December 15, 1999

Forest Service's Roadless Area EIS Notice

Key materials
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Rulemaking:

Notice of intent to prepare an environmental impact statement on National Forest System roadless areas, Federal Register, October 19, 1999, pages 56306-56407.

Stated Purpose:

As the first step in a process "to propose the protection of remaining roadless areas within the National Forest System, the agency requests comments "on the scope of the analysis that should be conducted, [and] on the identification of alternatives to the proposal. . ."

Summary of RSP Comment:

Historically, much of the debate over national forest management has been caused by blanket policies that may have made sense in some, but not all, forests. The Forest Service's fire suppression policy was one such blanket policy. The agency's massive switch from selection cutting in the 1940s and 1950s to clearcutting in the 1960s and 1970s was another such policy.

A blanket roadless area policy, as envisioned in the Forest Service's notice of intent to prepare an environmental impact statement (EIS), is liable to create as much ecological havoc as the fire suppression and clearcutting policies. Moreover, such a blanket policy may be the wrong direction to go if the real problem is a set of incentives that reward forest managers for overbuilding roads and losing money on timber sales.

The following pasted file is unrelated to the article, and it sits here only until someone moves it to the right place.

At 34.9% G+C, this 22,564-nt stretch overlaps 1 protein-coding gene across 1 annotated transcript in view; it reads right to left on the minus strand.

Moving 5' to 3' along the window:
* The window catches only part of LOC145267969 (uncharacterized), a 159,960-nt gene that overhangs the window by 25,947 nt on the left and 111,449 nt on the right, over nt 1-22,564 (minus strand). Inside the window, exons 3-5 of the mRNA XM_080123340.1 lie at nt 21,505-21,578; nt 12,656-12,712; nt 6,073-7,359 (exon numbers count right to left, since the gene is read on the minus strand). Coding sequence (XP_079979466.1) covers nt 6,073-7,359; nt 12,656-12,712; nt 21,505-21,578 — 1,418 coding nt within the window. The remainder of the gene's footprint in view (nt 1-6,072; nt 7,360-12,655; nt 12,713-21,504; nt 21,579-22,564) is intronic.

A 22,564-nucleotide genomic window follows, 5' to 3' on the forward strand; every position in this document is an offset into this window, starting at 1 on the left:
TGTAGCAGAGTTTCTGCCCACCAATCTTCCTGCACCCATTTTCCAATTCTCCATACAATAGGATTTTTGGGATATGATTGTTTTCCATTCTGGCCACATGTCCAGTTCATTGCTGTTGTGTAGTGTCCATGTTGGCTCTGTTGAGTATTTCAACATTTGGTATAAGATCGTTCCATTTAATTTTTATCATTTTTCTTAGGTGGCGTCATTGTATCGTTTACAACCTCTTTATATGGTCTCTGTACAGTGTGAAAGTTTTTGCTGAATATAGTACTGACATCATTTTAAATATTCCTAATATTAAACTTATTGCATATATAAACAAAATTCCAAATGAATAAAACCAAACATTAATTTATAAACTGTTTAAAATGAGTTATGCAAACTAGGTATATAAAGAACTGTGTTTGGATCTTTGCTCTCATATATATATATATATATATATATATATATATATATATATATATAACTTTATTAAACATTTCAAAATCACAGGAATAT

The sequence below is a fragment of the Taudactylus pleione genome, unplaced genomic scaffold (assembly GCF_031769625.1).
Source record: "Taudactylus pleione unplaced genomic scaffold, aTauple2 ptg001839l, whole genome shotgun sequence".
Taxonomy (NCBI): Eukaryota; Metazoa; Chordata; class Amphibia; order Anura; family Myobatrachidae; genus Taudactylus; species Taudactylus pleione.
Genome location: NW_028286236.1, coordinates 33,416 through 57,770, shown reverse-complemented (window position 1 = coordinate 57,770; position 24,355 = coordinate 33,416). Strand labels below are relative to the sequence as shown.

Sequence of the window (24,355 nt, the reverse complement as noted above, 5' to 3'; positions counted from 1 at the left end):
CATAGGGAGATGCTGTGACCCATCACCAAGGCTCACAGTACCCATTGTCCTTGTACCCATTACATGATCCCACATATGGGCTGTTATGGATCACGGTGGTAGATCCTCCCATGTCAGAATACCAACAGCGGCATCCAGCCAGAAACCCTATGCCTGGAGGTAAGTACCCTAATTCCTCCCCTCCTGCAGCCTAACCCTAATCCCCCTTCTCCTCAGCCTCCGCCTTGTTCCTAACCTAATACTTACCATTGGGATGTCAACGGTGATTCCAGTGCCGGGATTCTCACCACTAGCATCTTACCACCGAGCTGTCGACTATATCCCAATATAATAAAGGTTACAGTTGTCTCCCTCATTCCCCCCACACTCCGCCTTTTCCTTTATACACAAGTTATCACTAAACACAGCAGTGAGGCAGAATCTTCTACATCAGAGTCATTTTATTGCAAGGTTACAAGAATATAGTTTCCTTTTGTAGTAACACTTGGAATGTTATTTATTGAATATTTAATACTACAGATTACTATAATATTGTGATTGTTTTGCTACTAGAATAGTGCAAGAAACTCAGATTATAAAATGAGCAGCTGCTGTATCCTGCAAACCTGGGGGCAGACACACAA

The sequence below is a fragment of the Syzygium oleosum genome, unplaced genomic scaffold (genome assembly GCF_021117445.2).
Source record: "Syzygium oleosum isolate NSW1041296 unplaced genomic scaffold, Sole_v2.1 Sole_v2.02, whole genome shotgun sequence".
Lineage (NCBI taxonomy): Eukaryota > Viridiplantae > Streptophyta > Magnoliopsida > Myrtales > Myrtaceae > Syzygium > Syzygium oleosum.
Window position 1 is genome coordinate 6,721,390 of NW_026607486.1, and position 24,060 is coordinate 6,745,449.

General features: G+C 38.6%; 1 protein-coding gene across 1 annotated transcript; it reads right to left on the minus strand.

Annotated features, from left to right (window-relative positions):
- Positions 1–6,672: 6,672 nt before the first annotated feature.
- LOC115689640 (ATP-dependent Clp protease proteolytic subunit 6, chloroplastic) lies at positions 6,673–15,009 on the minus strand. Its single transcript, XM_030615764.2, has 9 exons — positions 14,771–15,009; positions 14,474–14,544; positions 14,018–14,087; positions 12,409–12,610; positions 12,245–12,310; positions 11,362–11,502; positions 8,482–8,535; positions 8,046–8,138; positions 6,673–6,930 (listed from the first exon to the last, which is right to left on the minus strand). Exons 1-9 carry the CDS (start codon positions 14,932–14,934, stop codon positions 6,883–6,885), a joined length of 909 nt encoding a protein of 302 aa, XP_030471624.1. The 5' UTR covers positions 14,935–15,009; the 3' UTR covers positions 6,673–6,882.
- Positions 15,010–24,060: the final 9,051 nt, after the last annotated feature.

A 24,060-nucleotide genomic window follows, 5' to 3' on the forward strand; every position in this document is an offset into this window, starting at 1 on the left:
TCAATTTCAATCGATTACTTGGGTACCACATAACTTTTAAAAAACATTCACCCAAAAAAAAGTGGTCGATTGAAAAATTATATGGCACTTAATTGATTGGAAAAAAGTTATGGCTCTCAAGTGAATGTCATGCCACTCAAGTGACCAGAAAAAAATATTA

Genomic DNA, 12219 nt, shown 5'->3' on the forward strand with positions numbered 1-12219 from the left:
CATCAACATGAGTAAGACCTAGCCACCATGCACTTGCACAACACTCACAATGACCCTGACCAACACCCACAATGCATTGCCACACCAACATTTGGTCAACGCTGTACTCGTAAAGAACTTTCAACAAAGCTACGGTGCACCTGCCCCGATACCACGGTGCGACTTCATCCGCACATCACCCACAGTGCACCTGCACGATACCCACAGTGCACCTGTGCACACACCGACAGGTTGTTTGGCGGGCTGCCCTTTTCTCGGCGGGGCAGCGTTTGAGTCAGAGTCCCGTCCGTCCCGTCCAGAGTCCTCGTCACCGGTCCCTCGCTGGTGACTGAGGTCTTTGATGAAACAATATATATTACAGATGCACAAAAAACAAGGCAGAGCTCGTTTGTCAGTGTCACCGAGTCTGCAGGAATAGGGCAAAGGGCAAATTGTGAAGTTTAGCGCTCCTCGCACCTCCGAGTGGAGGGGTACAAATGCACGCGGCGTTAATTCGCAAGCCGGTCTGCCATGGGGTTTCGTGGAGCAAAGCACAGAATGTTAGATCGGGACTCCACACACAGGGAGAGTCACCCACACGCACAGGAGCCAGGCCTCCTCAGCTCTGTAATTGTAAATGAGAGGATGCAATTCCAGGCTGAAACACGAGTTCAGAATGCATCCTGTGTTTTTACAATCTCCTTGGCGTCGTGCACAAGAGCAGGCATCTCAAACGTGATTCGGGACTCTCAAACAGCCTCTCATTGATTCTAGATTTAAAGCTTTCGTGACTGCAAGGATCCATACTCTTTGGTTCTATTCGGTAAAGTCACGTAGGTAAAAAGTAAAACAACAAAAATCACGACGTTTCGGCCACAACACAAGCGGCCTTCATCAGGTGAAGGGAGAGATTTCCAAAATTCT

The Forest Service's EIS on roadless areas should consider the following questions:

  • Will a prohibition on roads increase the cost of or prevent ecological restoration, fire prevention, fire suppression, or any other important task on of any of the roadless lands?
  • Will a prohibition on commercial timber cutting prevent or increase the cost of restoring and managing any of the roadless areas?
  • Will a prohibition on other activities prevent or increase the cost of restoring and managing any of the roadless areas?
  • Can the environmental objectives of a roadless area policy be equaled or exceeded at a lower cost by changing the incentives that influence the extent and type of road construction, timber sale design, and other forest practices?

The environmental impact statement should also include alternatives that focus on